In the most northwest portion of the Bronx, nestled between Westchester and the Hudson River, right across from Manhattan, is Riverdale.
People get there via the 1 train or Metro-North.READ MORE: Laru Beya Collective In The Rockaways Brings Surfing To Kids Who May Not Otherwise Had The Chance To Try It
The neighborhood is a mix of mansions, prewar buildings and smaller homes.
There you’ll find residents from all over the world, but Riverdale is known for its Jewish, Irish and Russian speaking populations.
Riverdale has one of the highest elevations in the city, boasting gorgeous views of the George Washington Bridge, Empire State Building and New Jersey’s Palisades. It was farmland until Manhattan’s moguls built their “country” estates in the 1940s.READ MORE: South Carolina Man Convicted In Murder Of New Jersey College Student Samantha Josephson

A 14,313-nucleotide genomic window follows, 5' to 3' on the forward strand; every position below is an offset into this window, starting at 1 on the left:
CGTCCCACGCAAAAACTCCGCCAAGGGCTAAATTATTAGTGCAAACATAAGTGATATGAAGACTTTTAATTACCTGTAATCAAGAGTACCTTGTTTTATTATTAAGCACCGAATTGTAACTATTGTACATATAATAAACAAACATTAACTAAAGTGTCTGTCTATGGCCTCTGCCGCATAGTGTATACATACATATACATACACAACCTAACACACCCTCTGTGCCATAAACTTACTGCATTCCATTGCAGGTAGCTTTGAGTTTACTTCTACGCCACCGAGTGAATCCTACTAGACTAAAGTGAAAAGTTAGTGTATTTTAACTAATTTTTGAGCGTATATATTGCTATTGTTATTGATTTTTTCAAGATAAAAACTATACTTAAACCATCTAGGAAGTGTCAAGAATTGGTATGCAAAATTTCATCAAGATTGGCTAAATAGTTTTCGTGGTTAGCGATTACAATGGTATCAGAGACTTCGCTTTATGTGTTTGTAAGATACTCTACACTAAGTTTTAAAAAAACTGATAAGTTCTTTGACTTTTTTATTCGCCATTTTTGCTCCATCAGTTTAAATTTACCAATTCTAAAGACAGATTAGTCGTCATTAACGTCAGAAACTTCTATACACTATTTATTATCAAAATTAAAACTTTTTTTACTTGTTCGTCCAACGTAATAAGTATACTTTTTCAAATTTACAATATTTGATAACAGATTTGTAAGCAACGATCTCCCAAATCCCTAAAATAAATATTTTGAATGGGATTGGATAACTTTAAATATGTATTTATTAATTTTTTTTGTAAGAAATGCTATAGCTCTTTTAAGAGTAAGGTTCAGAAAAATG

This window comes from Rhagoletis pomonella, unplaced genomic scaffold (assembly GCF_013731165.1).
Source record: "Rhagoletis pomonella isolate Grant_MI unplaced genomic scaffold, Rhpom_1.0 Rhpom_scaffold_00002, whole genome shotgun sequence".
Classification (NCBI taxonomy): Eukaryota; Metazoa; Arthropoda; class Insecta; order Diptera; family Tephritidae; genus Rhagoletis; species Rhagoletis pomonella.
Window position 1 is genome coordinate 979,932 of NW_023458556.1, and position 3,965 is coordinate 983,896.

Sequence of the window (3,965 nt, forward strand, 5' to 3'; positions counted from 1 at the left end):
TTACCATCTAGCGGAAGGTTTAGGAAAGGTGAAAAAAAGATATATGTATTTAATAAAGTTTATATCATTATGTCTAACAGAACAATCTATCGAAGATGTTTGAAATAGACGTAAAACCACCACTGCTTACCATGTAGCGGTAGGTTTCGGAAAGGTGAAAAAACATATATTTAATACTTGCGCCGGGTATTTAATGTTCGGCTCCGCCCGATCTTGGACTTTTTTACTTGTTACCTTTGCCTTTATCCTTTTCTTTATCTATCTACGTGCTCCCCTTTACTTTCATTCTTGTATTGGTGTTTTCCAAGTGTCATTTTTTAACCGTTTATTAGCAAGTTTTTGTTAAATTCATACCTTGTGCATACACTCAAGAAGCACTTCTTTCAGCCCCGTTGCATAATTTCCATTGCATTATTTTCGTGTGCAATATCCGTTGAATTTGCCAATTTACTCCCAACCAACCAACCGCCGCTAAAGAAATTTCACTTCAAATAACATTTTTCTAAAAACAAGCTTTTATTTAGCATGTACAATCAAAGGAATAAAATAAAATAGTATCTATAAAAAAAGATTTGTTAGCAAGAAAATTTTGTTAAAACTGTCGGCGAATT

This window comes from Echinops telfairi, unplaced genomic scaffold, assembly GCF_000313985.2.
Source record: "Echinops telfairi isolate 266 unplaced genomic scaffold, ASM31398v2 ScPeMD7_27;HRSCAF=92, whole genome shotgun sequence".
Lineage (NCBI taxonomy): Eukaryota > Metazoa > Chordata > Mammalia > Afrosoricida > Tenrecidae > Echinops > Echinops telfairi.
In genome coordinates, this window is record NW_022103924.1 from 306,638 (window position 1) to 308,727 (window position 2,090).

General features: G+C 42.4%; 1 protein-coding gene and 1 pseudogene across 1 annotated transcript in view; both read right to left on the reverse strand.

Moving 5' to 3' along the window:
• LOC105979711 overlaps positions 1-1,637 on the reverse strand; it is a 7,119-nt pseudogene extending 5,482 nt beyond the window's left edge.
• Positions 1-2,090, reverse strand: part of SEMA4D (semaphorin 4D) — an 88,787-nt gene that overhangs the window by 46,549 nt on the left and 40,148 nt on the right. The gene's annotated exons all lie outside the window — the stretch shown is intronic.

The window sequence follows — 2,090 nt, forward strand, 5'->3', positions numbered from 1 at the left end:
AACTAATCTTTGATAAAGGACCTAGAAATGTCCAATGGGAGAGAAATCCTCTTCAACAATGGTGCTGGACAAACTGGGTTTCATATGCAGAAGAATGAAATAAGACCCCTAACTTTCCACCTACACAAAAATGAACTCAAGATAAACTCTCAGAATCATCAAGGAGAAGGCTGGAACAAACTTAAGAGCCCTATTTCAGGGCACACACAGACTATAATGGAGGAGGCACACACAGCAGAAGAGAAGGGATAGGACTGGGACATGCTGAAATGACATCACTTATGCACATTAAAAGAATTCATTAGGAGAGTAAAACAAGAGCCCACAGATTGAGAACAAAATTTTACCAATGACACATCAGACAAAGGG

It is home to many historic buildings, including Wave Hill House – once called home by Mark Twain and even Theodore Roosevelt’s family.
In 1960 the Perkins-Freeman family gifted Wave Hill to the city of New York. Now it’s a public garden and cultural center, and don’t miss the charming Villa Charlotte Bronte.
Spuyten Duyvil is known to many as a train station, but its name came from the Dutch that actually means “Devil’s Whirlpool” or “spite the devil.” It refers to the turbulent waters of the then-Spuyten Duyvil Creek.MORE NEWS: 'We Love You': Athletes, Fans Offer Support To Simone Biles After She Withdrew From Olympics Gymnastics Team Final
Notable residents who have lived in Riverdale include Carly Simon, John F. Kennedy, Mark Twain, Steven Tyler, Neil deGrasse Tyson, Lou Gehrig, Ella Fitzgerald, Alexander Calder and Tracy Morgan.